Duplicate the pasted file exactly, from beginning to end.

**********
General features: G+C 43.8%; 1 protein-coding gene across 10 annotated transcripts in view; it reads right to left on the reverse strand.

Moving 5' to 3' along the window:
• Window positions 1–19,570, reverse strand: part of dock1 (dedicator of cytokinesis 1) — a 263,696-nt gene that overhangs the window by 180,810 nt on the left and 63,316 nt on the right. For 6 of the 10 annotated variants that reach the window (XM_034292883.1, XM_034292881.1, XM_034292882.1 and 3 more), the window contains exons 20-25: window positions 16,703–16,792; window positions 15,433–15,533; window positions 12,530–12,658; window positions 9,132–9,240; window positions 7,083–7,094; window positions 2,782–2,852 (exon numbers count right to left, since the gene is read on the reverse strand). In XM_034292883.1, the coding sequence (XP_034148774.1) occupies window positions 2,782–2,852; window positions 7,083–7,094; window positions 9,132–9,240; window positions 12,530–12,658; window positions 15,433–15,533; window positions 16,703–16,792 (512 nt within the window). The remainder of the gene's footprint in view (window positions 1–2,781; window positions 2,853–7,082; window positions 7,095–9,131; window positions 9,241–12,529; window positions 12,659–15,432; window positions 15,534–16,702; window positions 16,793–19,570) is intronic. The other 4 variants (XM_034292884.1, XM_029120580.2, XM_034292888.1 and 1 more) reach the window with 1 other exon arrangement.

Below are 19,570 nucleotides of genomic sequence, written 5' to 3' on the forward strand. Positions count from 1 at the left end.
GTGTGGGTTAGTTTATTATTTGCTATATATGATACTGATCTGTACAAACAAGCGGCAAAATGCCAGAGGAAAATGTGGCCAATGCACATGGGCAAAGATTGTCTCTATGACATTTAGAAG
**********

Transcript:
General features: G+C 43.8%; 1 protein-coding gene across 10 annotated transcripts in view; it reads right to left on the reverse strand.

Moving 5' to 3' along the window:
• Window positions 1–19,570, reverse strand: part of dock1 (dedicator of cytokinesis 1) — a 263,696-nt gene that overhangs the window by 180,810 nt on the left and 63,316 nt on the right. For 6 of the 10 annotated variants that reach the window (XM_034292883.1, XM_034292881.1, XM_034292882.1 and 3 more), the window contains exons 20-25: window positions 16,703–16,792; window positions 15,433–15,533; window positions 12,530–12,658; window positions 9,132–9,240; window positions 7,083–7,094; window positions 2,782–2,852 (exon numbers count right to left, since the gene is read on the reverse strand). In XM_034292883.1, the coding sequence (XP_034148774.1) occupies window positions 2,782–2,852; window positions 7,083–7,094; window positions 9,132–9,240; window positions 12,530–12,658; window positions 15,433–15,533; window positions 16,703–16,792 (512 nt within the window). The remainder of the gene's footprint in view (window positions 1–2,781; window positions 2,853–7,082; window positions 7,095–9,131; window positions 9,241–12,529; window positions 12,659–15,432; window positions 15,534–16,702; window positions 16,793–19,570) is intronic. The other 4 variants (XM_034292884.1, XM_029120580.2, XM_034292888.1 and 1 more) reach the window with 1 other exon arrangement.

Below are 19,570 nucleotides of genomic sequence, written 5' to 3' on the forward strand. Positions count from 1 at the left end.
GTGTGGGTTAGTTTATTATTTGCTATATATGATACTGATCTGTACAAACAAGCGGCAAAATGCCAGAGGAAAATGTGGCCAATGCACATGGGCAAAGATTGTCTCTATGACATTTAGAAG